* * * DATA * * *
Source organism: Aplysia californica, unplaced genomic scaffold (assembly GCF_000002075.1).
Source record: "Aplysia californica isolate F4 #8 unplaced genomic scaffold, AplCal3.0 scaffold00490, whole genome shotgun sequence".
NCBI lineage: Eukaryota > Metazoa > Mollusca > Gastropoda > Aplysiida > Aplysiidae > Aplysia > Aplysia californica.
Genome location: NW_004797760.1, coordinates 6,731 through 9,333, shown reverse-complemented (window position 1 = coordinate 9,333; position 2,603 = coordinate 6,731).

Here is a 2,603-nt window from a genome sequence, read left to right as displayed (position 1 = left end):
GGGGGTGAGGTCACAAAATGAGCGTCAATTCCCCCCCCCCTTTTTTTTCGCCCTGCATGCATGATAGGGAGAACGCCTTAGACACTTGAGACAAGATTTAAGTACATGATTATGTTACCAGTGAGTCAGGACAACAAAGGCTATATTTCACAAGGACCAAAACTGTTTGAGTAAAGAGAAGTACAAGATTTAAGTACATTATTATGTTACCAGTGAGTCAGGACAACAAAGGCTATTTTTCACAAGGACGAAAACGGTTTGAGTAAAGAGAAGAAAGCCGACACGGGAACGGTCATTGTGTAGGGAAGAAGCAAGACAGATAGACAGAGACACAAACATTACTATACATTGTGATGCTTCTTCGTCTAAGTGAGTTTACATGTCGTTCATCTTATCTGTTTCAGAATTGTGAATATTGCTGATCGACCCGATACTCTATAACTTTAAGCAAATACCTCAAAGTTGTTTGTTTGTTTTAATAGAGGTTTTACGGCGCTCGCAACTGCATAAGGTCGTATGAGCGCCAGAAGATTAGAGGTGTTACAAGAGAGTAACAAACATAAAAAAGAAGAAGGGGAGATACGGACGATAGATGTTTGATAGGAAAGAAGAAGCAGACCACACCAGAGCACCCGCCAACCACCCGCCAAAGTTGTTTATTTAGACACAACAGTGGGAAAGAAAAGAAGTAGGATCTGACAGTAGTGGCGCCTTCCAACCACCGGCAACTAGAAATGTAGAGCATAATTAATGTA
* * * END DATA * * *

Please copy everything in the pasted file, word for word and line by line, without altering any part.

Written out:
Source organism: Aplysia californica, unplaced genomic scaffold (assembly GCF_000002075.1).
Source record: "Aplysia californica isolate F4 #8 unplaced genomic scaffold, AplCal3.0 scaffold00490, whole genome shotgun sequence".
NCBI lineage: Eukaryota > Metazoa > Mollusca > Gastropoda > Aplysiida > Aplysiidae > Aplysia > Aplysia californica.
Genome location: NW_004797760.1, coordinates 6,731 through 9,333, shown reverse-complemented (window position 1 = coordinate 9,333; position 2,603 = coordinate 6,731).

Here is a 2,603-nt window from a genome sequence, read left to right as displayed (position 1 = left end):
GGGGGTGAGGTCACAAAATGAGCGTCAATTCCCCCCCCCCTTTTTTTTCGCCCTGCATGCATGATAGGGAGAACGCCTTAGACACTTGAGACAAGATTTAAGTACATGATTATGTTACCAGTGAGTCAGGACAACAAAGGCTATATTTCACAAGGACCAAAACTGTTTGAGTAAAGAGAAGTACAAGATTTAAGTACATTATTATGTTACCAGTGAGTCAGGACAACAAAGGCTATTTTTCACAAGGACGAAAACGGTTTGAGTAAAGAGAAGAAAGCCGACACGGGAACGGTCATTGTGTAGGGAAGAAGCAAGACAGATAGACAGAGACACAAACATTACTATACATTGTGATGCTTCTTCGTCTAAGTGAGTTTACATGTCGTTCATCTTATCTGTTTCAGAATTGTGAATATTGCTGATCGACCCGATACTCTATAACTTTAAGCAAATACCTCAAAGTTGTTTGTTTGTTTTAATAGAGGTTTTACGGCGCTCGCAACTGCATAAGGTCGTATGAGCGCCAGAAGATTAGAGGTGTTACAAGAGAGTAACAAACATAAAAAAGAAGAAGGGGAGATACGGACGATAGATGTTTGATAGGAAAGAAGAAGCAGACCACACCAGAGCACCCGCCAACCACCCGCCAAAGTTGTTTATTTAGACACAACAGTGGGAAAGAAAAGAAGTAGGATCTGACAGTAGTGGCGCCTTCCAACCACCGGCAACTAGAAATGTAGAGCATAATTAATGTA